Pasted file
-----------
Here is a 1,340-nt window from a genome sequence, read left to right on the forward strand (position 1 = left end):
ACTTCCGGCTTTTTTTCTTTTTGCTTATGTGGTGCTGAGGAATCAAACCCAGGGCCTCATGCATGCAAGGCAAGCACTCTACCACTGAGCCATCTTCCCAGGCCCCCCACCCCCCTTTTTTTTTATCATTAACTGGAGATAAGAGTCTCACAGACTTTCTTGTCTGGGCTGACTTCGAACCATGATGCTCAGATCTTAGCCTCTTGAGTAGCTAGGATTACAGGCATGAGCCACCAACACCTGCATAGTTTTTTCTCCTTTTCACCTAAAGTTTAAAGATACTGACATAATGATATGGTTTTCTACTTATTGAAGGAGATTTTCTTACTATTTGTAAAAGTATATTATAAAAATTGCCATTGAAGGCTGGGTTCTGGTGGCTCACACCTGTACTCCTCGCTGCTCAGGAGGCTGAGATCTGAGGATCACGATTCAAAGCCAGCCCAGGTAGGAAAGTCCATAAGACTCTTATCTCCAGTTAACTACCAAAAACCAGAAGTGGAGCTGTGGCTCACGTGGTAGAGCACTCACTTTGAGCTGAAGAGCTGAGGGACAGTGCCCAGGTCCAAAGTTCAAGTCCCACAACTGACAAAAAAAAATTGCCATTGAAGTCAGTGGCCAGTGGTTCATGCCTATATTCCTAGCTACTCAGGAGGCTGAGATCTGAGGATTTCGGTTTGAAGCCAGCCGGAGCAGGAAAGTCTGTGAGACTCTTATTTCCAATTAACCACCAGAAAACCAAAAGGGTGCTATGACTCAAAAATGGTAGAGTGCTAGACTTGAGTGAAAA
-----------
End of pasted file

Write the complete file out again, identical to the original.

Here is a 1,340-nt window from a genome sequence, read left to right on the forward strand (position 1 = left end):
ACTTCCGGCTTTTTTTCTTTTTGCTTATGTGGTGCTGAGGAATCAAACCCAGGGCCTCATGCATGCAAGGCAAGCACTCTACCACTGAGCCATCTTCCCAGGCCCCCCACCCCCCTTTTTTTTTATCATTAACTGGAGATAAGAGTCTCACAGACTTTCTTGTCTGGGCTGACTTCGAACCATGATGCTCAGATCTTAGCCTCTTGAGTAGCTAGGATTACAGGCATGAGCCACCAACACCTGCATAGTTTTTTCTCCTTTTCACCTAAAGTTTAAAGATACTGACATAATGATATGGTTTTCTACTTATTGAAGGAGATTTTCTTACTATTTGTAAAAGTATATTATAAAAATTGCCATTGAAGGCTGGGTTCTGGTGGCTCACACCTGTACTCCTCGCTGCTCAGGAGGCTGAGATCTGAGGATCACGATTCAAAGCCAGCCCAGGTAGGAAAGTCCATAAGACTCTTATCTCCAGTTAACTACCAAAAACCAGAAGTGGAGCTGTGGCTCACGTGGTAGAGCACTCACTTTGAGCTGAAGAGCTGAGGGACAGTGCCCAGGTCCAAAGTTCAAGTCCCACAACTGACAAAAAAAAATTGCCATTGAAGTCAGTGGCCAGTGGTTCATGCCTATATTCCTAGCTACTCAGGAGGCTGAGATCTGAGGATTTCGGTTTGAAGCCAGCCGGAGCAGGAAAGTCTGTGAGACTCTTATTTCCAATTAACCACCAGAAAACCAAAAGGGTGCTATGACTCAAAAATGGTAGAGTGCTAGACTTGAGTGAAAA